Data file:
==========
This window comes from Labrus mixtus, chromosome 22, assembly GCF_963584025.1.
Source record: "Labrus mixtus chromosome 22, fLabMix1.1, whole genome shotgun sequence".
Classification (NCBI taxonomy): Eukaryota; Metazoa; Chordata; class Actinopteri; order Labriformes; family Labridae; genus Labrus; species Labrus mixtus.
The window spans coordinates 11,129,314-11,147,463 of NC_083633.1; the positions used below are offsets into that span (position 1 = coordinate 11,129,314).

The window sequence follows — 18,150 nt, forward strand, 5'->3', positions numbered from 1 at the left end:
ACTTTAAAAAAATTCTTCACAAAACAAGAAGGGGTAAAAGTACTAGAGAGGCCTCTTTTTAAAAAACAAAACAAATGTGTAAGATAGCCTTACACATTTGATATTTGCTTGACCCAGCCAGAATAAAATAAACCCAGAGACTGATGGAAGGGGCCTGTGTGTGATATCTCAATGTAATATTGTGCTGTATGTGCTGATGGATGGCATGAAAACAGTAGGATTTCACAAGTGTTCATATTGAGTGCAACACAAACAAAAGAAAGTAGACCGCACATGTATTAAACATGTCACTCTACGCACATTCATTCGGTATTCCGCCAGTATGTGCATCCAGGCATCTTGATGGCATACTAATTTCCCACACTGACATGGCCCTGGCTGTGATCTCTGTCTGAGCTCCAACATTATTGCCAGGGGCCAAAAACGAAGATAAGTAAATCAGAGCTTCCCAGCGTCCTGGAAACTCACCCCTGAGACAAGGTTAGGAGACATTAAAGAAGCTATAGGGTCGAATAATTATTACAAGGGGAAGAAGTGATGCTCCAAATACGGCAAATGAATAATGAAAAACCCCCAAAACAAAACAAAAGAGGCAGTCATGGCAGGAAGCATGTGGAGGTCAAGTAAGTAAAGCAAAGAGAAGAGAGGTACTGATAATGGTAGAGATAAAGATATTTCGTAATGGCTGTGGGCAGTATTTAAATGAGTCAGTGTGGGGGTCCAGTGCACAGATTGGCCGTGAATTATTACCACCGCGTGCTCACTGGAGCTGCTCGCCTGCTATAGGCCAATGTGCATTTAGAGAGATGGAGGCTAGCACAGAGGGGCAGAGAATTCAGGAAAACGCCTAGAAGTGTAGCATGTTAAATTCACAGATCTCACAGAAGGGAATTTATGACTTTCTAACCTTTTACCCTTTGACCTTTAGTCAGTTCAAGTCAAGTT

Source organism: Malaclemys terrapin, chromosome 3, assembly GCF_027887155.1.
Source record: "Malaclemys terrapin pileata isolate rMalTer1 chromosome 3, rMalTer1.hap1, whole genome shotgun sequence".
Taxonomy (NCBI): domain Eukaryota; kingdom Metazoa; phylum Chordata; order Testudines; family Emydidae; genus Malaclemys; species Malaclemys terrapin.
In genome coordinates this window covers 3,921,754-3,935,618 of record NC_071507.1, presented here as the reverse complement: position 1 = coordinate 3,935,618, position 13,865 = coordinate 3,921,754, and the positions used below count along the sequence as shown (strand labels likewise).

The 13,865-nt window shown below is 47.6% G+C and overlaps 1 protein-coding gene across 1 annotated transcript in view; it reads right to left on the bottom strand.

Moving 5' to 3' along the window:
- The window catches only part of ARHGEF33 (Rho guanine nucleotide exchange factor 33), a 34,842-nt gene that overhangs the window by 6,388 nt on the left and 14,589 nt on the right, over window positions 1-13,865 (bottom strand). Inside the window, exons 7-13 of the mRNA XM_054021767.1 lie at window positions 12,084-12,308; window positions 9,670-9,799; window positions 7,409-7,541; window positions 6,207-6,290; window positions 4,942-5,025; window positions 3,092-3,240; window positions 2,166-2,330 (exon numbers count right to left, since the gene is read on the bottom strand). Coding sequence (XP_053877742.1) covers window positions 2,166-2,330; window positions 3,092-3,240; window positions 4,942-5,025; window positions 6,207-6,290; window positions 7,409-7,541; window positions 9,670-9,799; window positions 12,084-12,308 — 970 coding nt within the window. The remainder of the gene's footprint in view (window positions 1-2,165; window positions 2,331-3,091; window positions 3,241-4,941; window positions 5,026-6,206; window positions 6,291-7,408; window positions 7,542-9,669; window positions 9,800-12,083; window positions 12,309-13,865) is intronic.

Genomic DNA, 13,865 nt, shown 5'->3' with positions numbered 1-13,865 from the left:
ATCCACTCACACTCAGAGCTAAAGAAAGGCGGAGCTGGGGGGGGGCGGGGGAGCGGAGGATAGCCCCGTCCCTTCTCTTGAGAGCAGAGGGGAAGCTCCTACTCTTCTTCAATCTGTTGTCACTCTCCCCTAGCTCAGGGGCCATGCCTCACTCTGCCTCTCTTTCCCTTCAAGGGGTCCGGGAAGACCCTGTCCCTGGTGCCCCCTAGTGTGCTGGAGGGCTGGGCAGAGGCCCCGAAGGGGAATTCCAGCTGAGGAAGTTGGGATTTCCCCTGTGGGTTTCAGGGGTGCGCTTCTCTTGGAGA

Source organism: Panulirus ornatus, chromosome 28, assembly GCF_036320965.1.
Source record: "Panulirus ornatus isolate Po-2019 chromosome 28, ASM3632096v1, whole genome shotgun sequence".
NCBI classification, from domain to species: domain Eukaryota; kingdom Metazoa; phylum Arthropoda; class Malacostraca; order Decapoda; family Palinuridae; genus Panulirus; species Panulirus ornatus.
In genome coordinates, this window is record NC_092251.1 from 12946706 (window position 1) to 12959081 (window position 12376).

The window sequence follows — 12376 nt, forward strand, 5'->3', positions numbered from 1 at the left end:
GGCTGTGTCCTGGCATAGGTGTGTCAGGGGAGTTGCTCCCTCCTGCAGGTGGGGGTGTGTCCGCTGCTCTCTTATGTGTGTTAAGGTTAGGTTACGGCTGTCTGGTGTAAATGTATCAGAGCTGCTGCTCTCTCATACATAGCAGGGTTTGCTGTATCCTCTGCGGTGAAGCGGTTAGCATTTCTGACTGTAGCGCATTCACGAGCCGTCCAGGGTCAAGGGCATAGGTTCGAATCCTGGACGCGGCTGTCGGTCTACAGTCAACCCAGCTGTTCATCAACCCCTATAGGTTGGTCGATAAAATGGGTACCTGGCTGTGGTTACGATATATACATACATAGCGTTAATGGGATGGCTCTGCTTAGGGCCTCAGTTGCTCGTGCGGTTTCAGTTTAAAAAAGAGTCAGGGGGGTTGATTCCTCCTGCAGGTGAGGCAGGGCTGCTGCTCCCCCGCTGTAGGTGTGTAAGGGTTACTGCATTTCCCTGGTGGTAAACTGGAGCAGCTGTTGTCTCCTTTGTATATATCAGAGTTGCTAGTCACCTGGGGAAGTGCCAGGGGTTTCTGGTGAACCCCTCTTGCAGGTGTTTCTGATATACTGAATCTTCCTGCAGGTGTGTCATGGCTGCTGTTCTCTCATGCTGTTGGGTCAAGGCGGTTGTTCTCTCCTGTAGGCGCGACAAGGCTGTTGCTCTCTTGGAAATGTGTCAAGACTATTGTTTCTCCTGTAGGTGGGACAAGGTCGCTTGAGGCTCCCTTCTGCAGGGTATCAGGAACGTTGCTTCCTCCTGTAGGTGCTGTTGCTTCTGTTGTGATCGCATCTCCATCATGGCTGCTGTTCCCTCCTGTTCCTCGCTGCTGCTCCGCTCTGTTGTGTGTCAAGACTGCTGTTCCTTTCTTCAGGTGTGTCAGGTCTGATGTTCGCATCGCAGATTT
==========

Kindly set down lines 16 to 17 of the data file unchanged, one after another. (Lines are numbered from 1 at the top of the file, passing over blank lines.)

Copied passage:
Source organism: Panulirus ornatus, chromosome 28, assembly GCF_036320965.1.
Source record: "Panulirus ornatus isolate Po-2019 chromosome 28, ASM3632096v1, whole genome shotgun sequence".